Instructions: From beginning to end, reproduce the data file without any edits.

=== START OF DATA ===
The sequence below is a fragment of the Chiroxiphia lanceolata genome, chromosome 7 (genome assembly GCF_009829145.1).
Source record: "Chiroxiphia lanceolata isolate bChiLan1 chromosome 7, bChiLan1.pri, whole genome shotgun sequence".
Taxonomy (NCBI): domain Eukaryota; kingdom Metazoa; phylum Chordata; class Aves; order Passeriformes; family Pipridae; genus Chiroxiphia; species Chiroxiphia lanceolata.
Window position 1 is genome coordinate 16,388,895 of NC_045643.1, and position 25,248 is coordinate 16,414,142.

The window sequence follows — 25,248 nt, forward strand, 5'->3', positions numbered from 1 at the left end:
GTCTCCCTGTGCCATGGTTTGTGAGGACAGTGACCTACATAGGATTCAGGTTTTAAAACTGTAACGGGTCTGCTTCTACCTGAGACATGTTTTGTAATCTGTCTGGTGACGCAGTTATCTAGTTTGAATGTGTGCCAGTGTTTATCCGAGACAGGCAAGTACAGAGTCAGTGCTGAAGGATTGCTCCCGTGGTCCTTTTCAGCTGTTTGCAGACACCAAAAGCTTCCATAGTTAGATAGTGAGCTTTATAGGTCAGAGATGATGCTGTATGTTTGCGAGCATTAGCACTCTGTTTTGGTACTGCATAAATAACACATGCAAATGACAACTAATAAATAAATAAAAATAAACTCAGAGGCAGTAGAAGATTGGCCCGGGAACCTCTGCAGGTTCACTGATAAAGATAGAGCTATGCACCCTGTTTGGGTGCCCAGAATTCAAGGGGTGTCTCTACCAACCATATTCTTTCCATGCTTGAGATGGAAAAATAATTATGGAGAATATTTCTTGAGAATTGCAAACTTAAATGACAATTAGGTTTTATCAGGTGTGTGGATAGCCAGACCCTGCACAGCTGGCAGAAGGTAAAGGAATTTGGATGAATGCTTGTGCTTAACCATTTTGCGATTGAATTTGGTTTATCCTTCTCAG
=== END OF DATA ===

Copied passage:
The sequence below is a fragment of the Chiroxiphia lanceolata genome, chromosome 7 (genome assembly GCF_009829145.1).
Source record: "Chiroxiphia lanceolata isolate bChiLan1 chromosome 7, bChiLan1.pri, whole genome shotgun sequence".
Taxonomy (NCBI): domain Eukaryota; kingdom Metazoa; phylum Chordata; class Aves; order Passeriformes; family Pipridae; genus Chiroxiphia; species Chiroxiphia lanceolata.
Window position 1 is genome coordinate 16,388,895 of NC_045643.1, and position 25,248 is coordinate 16,414,142.

The window sequence follows — 25,248 nt, forward strand, 5'->3', positions numbered from 1 at the left end:
GTCTCCCTGTGCCATGGTTTGTGAGGACAGTGACCTACATAGGATTCAGGTTTTAAAACTGTAACGGGTCTGCTTCTACCTGAGACATGTTTTGTAATCTGTCTGGTGACGCAGTTATCTAGTTTGAATGTGTGCCAGTGTTTATCCGAGACAGGCAAGTACAGAGTCAGTGCTGAAGGATTGCTCCCGTGGTCCTTTTCAGCTGTTTGCAGACACCAAAAGCTTCCATAGTTAGATAGTGAGCTTTATAGGTCAGAGATGATGCTGTATGTTTGCGAGCATTAGCACTCTGTTTTGGTACTGCATAAATAACACATGCAAATGACAACTAATAAATAAATAAAAATAAACTCAGAGGCAGTAGAAGATTGGCCCGGGAACCTCTGCAGGTTCACTGATAAAGATAGAGCTATGCACCCTGTTTGGGTGCCCAGAATTCAAGGGGTGTCTCTACCAACCATATTCTTTCCATGCTTGAGATGGAAAAATAATTATGGAGAATATTTCTTGAGAATTGCAAACTTAAATGACAATTAGGTTTTATCAGGTGTGTGGATAGCCAGACCCTGCACAGCTGGCAGAAGGTAAAGGAATTTGGATGAATGCTTGTGCTTAACCATTTTGCGATTGAATTTGGTTTATCCTTCTCAG